The album seamlessly blends these influences, paying homage to the Black and Black queer pioneers of these genres while exploring themes of escapism, hedonism, self-assurance, and self-expression. Critically acclaimed for its eclectic yet cohesive sound, joyous mood, and Beyoncé's stellar vocal performance, "Renaissance" quickly became the standout album of 2022.  At the 65th Annual Grammy Awards, "Renaissance" earned nine nominations, including Album of the Year, and secured four wins, including Best Dance/Electronic Album, solidifying Beyoncé's status as the most awarded artist in Grammy Awards history.

In support of the album, Beyoncé embarked on the Renaissance World Tour and released an accompanying documentary concert film, further cementing "Renaissance" as a monumental achievement in her illustrious career. With its infectious energy and profound impact, "Renaissance" stands as a testament to Beyoncé's enduring influence and artistry.

Cool. Awkward. Black., book cover

Cool. Awkward. Black. edited by Karen Strong

A girl who believes in UFOs; a boy who might have finally found his Prince Charming; a hopeful performer who dreams of being cast in her school's production of The Sound of Music; a misunderstood magician of sorts with a power she doesn't quite understand.

These plotlines and many more compose the eclectic stories found within the pages of this dynamic, exciting, and expansive collection featuring exclusively Black characters. From contemporary to historical, fantasy to sci-fi, magical to realistic, and with contributions from a powerhouse list of self-proclaimed geeks and bestselling, award-winning authors, this life-affirming anthology celebrates and redefines the many facets of Blackness and geekiness--both in the real world and those imagined.

Featuring contributions from Amerie, Kalynn Bayron, Terry J. Benton-Walker, Roseanne A. Brown, Elise Bryant, Tracy Deonn, Desiree S. Evans, Isaac Fitzsimons, Lamar Giles, Jordan Ifueko, Leah Johnson, Amanda Joy, Kwame Mbalia, Tochi Onyebuchi, Shari B. Pennant, K. Arsenault Rivera, Julian Winters, and Ibi Zoboi.


Cowboy Carter

Beyoncé's eighth studio album, "Cowboy Carter," released on March 29, 2024, emerged as a bold exploration of Americana and country music, reimagined through the lens of Black pioneers and cultural contributions. As the second installment of her trilogy project following "Renaissance" (2022), Beyoncé conceived "Cowboy Carter" as a transformative journey spotlighting the overlooked influence of Black musicians on American musical and cultural history.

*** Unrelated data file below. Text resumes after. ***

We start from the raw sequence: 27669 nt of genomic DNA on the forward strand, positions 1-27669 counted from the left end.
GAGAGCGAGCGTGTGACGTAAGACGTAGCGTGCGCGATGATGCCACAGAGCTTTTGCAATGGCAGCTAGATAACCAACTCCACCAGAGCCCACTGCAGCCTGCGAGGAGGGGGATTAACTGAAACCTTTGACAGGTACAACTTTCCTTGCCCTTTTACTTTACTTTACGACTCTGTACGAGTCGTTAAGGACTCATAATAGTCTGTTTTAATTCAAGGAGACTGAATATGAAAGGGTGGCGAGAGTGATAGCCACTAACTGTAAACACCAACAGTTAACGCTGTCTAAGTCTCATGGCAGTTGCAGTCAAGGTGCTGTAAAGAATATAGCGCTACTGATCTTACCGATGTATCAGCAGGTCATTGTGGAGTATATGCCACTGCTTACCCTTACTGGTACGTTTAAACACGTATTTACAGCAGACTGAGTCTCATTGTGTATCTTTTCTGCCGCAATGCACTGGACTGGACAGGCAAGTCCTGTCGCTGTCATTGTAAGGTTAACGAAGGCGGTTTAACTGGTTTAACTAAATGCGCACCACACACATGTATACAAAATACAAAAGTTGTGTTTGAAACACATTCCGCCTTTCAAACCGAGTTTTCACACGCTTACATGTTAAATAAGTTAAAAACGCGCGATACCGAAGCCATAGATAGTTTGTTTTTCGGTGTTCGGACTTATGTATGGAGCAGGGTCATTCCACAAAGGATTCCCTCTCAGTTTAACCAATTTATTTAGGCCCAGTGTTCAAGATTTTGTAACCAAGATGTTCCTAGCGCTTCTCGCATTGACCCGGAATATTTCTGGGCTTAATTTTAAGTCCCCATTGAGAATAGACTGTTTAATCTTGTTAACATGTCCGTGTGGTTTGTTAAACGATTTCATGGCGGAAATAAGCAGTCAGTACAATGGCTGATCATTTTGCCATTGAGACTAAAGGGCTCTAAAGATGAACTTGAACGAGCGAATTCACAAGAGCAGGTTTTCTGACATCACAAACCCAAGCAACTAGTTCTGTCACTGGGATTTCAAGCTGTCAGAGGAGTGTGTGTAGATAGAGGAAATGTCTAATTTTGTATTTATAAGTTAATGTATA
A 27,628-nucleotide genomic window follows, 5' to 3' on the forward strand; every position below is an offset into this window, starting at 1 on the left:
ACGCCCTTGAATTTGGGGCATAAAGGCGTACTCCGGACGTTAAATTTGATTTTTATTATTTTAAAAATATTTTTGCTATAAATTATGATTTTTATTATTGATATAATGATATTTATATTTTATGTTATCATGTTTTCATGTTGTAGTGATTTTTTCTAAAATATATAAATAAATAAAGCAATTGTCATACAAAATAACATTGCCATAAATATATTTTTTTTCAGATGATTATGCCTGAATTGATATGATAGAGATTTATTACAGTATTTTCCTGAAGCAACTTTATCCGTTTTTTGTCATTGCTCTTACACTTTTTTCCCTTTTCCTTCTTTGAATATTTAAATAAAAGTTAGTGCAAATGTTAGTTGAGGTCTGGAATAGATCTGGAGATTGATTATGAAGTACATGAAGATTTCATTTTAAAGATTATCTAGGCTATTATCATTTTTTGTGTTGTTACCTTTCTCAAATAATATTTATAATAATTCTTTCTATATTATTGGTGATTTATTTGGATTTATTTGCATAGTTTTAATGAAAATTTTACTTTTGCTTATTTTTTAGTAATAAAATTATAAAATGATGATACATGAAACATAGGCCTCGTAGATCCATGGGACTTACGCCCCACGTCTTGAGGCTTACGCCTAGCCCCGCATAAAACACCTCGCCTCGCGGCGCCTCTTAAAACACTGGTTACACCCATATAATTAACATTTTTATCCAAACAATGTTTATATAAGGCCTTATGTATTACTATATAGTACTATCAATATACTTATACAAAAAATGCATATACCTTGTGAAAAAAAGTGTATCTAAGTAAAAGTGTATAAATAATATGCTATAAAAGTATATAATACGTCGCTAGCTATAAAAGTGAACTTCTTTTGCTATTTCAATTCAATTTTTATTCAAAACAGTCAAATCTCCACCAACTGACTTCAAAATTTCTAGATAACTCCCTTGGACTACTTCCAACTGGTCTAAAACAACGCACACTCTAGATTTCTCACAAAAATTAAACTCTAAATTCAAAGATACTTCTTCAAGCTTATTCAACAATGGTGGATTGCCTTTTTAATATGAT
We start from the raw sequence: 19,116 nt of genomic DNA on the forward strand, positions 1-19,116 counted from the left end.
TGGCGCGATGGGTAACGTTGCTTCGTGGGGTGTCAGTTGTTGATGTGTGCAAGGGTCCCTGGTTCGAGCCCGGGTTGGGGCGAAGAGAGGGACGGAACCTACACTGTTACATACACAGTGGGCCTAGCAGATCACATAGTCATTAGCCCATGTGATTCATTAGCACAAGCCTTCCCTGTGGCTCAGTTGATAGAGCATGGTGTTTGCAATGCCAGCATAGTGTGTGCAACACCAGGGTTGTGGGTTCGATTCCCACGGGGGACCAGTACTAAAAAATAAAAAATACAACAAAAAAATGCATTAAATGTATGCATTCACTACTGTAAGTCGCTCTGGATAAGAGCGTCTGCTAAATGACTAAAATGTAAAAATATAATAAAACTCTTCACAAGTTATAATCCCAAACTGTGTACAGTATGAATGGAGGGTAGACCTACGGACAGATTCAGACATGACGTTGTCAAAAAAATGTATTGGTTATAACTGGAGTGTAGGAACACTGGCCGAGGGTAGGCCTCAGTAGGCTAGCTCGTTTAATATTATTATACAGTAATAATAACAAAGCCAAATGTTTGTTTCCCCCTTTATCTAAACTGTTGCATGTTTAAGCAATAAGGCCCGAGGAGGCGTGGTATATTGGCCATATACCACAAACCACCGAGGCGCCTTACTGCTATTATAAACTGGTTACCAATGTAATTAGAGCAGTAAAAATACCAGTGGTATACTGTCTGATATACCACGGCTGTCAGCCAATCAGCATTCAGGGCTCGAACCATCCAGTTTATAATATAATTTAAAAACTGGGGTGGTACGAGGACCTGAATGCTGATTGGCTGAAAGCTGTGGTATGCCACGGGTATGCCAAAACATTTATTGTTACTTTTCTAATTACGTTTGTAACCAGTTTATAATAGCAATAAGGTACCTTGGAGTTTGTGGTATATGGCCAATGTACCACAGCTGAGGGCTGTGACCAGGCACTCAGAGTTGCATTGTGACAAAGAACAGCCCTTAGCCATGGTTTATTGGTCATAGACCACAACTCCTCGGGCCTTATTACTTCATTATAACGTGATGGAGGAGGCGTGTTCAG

While primarily labeled as a country album, Beyoncé described it as a quintessential "Beyoncé album," blending a rich tapestry of musical genres, including R&B, pop, hip hop, trap, psychedelic funk, blues, soul, rock, rock 'n' roll, opera, Irish jig, and folk music. The album is conceptually presented as a radio broadcast by the fictitious "KNTRY Radio Texas," with country legends Dolly Parton, Linda Martell, and Willie Nelson serving as disc jockeys.

Driven by acoustic instrumentation, "Cowboy Carter" paints a vivid sonic landscape, pushing the boundaries of genre while honoring its roots. Lead singles "Texas Hold 'Em" and "16 Carriages" garnered widespread acclaim, with the former making history as the first country song by a Black woman to top both the Billboard Hot 100 and Hot Country Songs charts.

Critically acclaimed for its genre experimentation, expansive scope, and eclectic references, "Cowboy Carter" ignited crucial conversations about the place of Black musicians within country music. The album's impact extended beyond music, sparking renewed interest in Black country artists, country radio, and Western wear and culture. With its ambitious vision and profound cultural resonance, "Cowboy Carter" demonstrates how Beyoncé's status as a trailblazer in music and cultural innovation exists beyond genre.

Hot Boy Summer, book cover

Hot Boy Summer by Joe Jiménez

Mac has never really felt like he belonged. Definitely not at home—his dad’s politics and toxic masculinity make a real connection impossible. He thought he fit in on the baseball team, but that’s only because he was pretending to be someone he wasn’t. Finding his first gay friend, Cammy, was momentous; finally, he could be his authentic self around someone else. But as it turned out, not really. Cammy could be cruel, and his “advice” often came off way harsh.

And then, Mac meets Flor, who shows him that you can be both fierce and kind, and Mikey, who is superhot and might maybe think the same about him. Over the course of one hot, life-changing summer, Mac will stand face-to-face with desire, betrayal, and letting go of shame, which will lead to some huge discoveries about the realness of truly belonging.